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The Sirens of Suspense



Former journalist Kira Peikoff’s first novel, LIVING PROOF, is polarizing. I’m guessing most people who read it will find it a strong debut—as long as they can get past the jacket copy. Why? Because the core of the novel centers around a highly divisive political and religious issue: stem cell research. Generally not a topic known for neutrality.

LIVING PROOF takes place fifteen years in the future, when the destruction of an embryo is now considered first-degree murder. A blurring of the lines between church and state prompt the creation of a special department, the U.S. Department of Embryo Preservation (DEP), specifically to police fertility clinics. The book’s protagonist, doctor and fertility clinic owner Arianna Drake, has been flagged by the DEP because of a sudden spike in the popularity of her clinic. Although everything seems legal on the surface, the DEP chief’s instincts tell him differently. He sends Trent, a former journalist and current DEP agent, is sent undercover to try to find the reason behind the spike. As Trent gets closer to Arianna, what he learns changes his world, and what’s at stake could change the world as we know it.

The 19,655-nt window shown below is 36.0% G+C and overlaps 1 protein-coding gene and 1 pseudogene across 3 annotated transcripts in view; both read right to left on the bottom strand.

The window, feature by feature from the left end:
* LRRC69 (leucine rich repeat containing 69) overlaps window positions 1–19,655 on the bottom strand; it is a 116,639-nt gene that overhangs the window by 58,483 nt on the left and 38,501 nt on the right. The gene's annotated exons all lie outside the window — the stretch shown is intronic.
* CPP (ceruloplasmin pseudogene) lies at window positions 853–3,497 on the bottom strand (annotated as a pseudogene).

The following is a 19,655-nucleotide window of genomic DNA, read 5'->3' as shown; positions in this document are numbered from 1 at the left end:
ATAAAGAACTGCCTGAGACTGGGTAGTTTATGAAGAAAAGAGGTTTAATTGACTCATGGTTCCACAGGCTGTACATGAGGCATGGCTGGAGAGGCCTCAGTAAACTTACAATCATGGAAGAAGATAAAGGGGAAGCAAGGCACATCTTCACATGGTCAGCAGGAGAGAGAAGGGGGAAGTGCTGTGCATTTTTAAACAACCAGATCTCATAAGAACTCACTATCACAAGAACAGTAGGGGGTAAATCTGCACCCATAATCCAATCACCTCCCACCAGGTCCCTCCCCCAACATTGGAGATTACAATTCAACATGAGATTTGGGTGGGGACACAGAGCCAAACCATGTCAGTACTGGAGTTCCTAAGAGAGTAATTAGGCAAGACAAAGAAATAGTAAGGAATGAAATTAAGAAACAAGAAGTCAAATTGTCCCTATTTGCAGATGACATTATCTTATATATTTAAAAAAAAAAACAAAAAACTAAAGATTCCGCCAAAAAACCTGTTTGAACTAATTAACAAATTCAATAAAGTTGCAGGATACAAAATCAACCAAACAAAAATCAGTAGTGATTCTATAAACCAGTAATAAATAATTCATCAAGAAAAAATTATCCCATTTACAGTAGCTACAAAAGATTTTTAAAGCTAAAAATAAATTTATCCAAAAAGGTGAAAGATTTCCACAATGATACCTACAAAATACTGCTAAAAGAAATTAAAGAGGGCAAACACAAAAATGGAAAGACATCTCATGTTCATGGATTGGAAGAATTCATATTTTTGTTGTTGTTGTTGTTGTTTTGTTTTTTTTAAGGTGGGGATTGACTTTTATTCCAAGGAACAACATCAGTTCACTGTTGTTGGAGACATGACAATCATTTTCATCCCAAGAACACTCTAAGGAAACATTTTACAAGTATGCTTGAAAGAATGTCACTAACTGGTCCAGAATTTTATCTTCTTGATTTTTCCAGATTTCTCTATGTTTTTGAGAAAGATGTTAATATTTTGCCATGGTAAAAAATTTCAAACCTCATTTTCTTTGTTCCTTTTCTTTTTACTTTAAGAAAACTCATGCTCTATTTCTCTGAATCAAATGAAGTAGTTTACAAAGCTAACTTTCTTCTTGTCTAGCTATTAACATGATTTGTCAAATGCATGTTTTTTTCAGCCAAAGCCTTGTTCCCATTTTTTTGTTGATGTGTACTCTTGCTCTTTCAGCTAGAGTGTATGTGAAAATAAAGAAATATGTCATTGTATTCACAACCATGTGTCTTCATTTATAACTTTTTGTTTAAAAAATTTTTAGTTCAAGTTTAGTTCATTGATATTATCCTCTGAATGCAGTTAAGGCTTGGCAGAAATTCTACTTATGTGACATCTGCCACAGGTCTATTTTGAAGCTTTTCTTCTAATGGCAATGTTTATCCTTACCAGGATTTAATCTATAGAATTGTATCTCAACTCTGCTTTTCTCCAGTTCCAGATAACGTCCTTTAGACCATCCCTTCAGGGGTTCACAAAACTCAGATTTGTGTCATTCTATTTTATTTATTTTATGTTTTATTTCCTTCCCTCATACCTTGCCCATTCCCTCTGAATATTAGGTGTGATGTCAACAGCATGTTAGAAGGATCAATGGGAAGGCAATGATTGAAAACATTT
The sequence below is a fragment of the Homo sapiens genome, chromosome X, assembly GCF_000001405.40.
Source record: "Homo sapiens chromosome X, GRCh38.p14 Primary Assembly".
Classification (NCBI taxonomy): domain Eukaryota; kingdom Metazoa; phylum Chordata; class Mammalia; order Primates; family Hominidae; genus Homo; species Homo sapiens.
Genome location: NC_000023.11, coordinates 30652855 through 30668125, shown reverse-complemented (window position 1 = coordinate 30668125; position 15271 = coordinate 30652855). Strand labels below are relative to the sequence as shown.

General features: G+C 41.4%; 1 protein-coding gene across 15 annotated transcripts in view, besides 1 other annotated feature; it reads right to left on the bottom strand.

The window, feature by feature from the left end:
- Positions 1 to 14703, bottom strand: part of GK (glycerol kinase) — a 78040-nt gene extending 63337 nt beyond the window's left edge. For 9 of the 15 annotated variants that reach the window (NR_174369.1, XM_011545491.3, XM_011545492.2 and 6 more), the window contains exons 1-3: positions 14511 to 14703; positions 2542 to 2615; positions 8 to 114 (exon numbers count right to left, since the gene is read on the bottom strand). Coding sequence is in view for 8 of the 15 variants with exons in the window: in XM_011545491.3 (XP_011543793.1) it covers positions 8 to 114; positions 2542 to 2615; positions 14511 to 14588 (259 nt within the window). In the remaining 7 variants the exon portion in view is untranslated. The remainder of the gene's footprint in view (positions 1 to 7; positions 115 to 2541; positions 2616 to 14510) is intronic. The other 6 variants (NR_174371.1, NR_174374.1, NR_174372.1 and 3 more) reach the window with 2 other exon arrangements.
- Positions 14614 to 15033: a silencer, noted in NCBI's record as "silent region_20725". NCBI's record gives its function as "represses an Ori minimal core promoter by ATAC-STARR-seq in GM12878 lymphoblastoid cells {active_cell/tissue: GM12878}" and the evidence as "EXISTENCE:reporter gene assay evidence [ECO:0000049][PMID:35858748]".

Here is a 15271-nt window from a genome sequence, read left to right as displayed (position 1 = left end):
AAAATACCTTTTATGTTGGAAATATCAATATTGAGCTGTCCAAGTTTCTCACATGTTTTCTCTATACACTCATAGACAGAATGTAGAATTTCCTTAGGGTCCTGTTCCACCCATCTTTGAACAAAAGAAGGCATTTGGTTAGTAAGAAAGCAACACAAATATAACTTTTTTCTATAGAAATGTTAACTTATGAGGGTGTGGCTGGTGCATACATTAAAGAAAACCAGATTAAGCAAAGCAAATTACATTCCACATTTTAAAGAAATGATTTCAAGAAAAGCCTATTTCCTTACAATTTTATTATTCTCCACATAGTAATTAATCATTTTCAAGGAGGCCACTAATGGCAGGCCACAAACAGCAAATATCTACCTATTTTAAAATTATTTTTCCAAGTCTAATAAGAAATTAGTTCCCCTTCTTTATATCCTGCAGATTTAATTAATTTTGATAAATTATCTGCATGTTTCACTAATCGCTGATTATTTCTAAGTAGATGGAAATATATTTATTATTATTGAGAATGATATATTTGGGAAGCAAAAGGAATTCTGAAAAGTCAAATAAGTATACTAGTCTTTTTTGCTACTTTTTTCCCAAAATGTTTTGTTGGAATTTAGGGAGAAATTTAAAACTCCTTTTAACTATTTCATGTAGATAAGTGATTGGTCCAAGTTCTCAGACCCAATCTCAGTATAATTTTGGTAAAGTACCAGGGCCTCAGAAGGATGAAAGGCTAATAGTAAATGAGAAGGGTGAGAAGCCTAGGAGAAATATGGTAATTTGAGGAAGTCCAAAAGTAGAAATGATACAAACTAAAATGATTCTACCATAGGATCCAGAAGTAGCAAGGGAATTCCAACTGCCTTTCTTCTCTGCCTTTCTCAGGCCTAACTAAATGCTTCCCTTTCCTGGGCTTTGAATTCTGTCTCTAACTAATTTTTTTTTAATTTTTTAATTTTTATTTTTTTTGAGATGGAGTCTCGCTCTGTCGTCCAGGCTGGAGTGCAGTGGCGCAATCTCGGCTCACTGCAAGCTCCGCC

Not only does the book force the reader to think about larger issues, but the journey of the characters, and their change in ideology and purpose as the narrative proceeds is so multi-layered and advanced for a debut novel, and worth reading for that alone. Kira took a risk in writing this, and I look forward to seeing what she has up her sleeve next.

Signed hardcovers of LIVING PROOF are available at the Poisoned Pen, e-mail for more information.


If you like Kira Peikoff you may also enjoy:
Michael Crichton
Kyle Mills
Scott Nicholson

This review originally posted on The Poisoned Pen blog, read it and comment here:

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